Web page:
2 Broke Girls and the Friendly Gay Jokes

I think about posts I want to write for a long time before I write them. Sometimes I think about them for so long I never actually post them (working on that). One occasional effect of this is that I hit on something that works well as a supplementary illustration of a post that I haven’t written yet.

For example, I’ve been following various debates on the clash between comedy and political correctness. There’s a strong resentment from many comedians over the idea that you can’t tell jokes about sensitive issues, when those jokes are often the funniest. I’ve always thought that those comedians are missing the point. The point is not that you can’t tell jokes about sensitive issues. You should. Often those are the topics that, for one reason or another, need to be joked about the most. The point is that a joke is still responsible for the message contained in it. It isn’t that you can’t tell jokes about LGBT people. It’s that if you tell a joke that boils down to, “ugh, gay, so gross,” you’re still responsible for spreading homophobia, and all the social consequences that come with that.

When I think about jokes about politically sensitive topics that are still socially responsible, most of the examples that come to mind also come from a highly politicized viewpoint. They are jokes about oppression that specifically target oppression. Those are awesome, but I don’t think comedians need to be out to make a big political statement in order to tell a good joke about a sensitive topic. Not every comedian wants to be Jon Stewart, and that’s all right.

Recently I got into the show 2 Broke Girls, which illustrates this point beautifully. It isn’t Orange is the New Black or anything else that is remotely trying to make a statement. It’s just two girls being broke and snarky. And, for some reason, they love queer jokes. I’ve yet to see an episode without at least one, and I’ve yet to find a single one offensive. The point of the joke, based on the six or so episodes I’ve seen, is never that gay people are weird or gross. In “And the ‘It’ Hole,” Max says to one character, “This is where I’d tip you with cash or offer you sex, but I’m kinda broke and you’re kinda gay, so much be nice.” Nothing bad about him is implied; it’s funny because Max is blunt. Gay people creep into their jokes less because there is something inherently funny about being gay, and more because they are part of everyday life on a show where everybody is snarky about everything. The gay jokes on 2 Broke Girls don’t make me feel oppressed; they make me feel normalized.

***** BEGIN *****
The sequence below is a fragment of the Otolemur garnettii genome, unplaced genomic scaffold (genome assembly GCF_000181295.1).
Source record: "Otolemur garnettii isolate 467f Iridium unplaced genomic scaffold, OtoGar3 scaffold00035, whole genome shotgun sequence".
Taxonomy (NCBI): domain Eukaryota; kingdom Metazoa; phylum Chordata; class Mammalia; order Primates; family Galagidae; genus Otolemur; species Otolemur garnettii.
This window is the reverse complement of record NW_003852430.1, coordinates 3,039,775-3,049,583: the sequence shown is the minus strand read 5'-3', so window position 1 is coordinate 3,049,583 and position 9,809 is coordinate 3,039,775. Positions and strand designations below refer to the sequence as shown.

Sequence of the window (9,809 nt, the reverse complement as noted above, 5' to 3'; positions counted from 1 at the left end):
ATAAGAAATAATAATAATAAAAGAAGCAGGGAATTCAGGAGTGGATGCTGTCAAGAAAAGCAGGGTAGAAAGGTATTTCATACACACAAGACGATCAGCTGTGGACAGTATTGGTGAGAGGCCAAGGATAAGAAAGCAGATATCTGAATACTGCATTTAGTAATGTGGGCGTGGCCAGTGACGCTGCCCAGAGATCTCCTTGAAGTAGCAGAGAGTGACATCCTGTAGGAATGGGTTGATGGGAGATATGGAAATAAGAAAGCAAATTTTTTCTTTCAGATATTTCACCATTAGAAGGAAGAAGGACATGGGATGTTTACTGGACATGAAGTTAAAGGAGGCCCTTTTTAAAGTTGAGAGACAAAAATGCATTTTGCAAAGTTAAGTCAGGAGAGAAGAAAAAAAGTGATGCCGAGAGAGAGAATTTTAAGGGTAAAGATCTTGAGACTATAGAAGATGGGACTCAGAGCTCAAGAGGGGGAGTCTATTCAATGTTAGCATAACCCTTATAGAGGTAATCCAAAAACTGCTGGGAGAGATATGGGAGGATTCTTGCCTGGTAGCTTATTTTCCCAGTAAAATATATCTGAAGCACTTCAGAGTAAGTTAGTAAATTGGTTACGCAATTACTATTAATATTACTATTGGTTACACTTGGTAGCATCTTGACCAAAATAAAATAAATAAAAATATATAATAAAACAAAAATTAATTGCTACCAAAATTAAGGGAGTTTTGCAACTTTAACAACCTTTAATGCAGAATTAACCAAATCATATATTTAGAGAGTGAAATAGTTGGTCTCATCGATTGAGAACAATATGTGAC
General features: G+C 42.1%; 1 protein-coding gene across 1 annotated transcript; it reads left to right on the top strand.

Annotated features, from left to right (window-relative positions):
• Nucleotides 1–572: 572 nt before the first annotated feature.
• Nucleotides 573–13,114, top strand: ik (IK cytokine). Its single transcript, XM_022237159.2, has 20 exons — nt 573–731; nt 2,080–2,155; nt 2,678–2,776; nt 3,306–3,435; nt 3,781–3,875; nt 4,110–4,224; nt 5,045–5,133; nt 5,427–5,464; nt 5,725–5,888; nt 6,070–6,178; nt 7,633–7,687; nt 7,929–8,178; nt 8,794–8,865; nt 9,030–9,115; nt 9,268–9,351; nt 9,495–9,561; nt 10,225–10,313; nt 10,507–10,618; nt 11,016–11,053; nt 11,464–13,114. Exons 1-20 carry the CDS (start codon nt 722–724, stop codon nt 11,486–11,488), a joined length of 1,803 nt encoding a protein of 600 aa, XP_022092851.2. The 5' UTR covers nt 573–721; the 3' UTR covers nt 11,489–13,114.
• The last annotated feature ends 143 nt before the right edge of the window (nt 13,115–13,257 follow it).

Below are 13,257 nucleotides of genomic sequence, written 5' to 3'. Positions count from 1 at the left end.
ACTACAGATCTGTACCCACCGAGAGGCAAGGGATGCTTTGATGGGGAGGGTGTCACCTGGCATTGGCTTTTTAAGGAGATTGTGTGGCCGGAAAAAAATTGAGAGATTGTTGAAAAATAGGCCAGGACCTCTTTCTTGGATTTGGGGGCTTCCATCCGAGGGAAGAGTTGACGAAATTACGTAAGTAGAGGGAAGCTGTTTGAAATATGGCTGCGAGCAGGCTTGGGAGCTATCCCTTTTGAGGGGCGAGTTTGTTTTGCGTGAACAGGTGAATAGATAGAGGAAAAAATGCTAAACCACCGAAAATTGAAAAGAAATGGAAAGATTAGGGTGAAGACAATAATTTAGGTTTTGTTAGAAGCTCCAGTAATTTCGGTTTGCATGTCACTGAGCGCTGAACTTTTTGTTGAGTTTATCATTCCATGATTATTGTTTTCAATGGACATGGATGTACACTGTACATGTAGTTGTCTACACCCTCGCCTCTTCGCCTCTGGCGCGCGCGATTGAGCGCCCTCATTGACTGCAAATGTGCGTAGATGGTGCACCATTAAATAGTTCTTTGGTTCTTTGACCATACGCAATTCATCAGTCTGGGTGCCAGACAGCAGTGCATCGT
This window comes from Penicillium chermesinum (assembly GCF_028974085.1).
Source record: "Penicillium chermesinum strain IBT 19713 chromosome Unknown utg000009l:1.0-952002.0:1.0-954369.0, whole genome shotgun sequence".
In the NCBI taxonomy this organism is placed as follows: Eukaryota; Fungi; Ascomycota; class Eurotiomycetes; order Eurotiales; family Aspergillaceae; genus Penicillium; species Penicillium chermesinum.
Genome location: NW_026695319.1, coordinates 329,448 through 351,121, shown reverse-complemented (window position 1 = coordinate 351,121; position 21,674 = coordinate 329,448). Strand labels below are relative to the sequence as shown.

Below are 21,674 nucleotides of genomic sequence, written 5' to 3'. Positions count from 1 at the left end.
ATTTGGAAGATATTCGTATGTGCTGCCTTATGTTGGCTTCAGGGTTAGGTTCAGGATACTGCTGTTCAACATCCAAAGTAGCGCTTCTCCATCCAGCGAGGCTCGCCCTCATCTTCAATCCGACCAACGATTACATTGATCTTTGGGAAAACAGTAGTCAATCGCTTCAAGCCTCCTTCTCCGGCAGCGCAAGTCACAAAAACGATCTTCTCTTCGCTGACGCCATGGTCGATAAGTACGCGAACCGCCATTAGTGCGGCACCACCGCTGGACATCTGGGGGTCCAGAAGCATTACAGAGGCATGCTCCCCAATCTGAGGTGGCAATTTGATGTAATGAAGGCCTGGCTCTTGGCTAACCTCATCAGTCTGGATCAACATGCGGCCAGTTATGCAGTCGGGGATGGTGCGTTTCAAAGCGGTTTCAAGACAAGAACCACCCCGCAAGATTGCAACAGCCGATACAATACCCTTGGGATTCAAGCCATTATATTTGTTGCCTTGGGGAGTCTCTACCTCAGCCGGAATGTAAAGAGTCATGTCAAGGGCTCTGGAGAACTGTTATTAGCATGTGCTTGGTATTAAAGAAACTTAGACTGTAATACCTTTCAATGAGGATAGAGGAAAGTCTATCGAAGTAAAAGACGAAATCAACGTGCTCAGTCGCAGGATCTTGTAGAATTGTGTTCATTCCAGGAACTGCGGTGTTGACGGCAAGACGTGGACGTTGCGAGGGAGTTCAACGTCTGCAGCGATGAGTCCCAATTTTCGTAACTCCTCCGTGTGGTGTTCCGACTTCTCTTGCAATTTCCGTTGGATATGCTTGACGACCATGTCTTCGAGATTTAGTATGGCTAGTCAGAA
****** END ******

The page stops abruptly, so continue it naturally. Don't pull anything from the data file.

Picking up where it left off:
In the latest episode, “And the Life After Death,” they took that to a whole new level. Episode spoilers follow; my basic point has been made, and this part is just further illustration.

Caroline has just found out her nanny died. She goes to the funeral, assuming everyone will know who she is and be happy she came, only to find none of them have ever heard of her. The show does a beautiful job of making the dialog and situations humorous while the actual story is really quite poignant. Caroline was more or less abandoned by her biological mother, her nanny Antonia was the closest thing she had to a replacement. As her attempts to get people to remember her make her look more and more like a clueless, spoiled rich girl, the audience comes to realize that for Caroline, this is actually very serious. She’s being threatened by the possibility that her most meaningful childhood relationship was with someone who only saw her as a job.

Then, at the last minute, a woman comes up to her and says she knows who Caroline is, and not to worry, the biological family didn’t know who she was either. Turns out, she’s Antonia’s lover. Like the rest of the episode, the dialog is played for laughs, but what’s going on under the surface is serious. The whole emotional impact of the story relies on the audience understanding that, from Caroline’s perspective, Antonia was as emotionally significant as a mother, even if their relationship wasn’t recognized as such by outsiders. This sets us up to understand that, from Antonia’s perspective, her relationship with her lover was as significant as any marriage, even if it wasn’t recognized as such by the law or her family. When Antonia’s lover tells Caroline that Antonia loved her, treasured her, it is validated because it’s coming from someone who knew Antonia better than anyone else in that funeral. Without trying to be political, the scene beautifully validates queer relationships.

It also suggests that Caroline was important to Antonia because, just as Antonia was the closest thing Caroline had to a mother, Caroline was Antonia’s way of having a daughter. As someone who has needed to develop a family of choice to replace a mostly estranged family of blood, that scene was deeply meaningful to me personally. I’m almost crying writing about it. I’m sure their main priority was to make a funny story with a satisfying twist, and they succeeded, but the route they took was deeply respectful to queer experiences, and they deserve credit for that.


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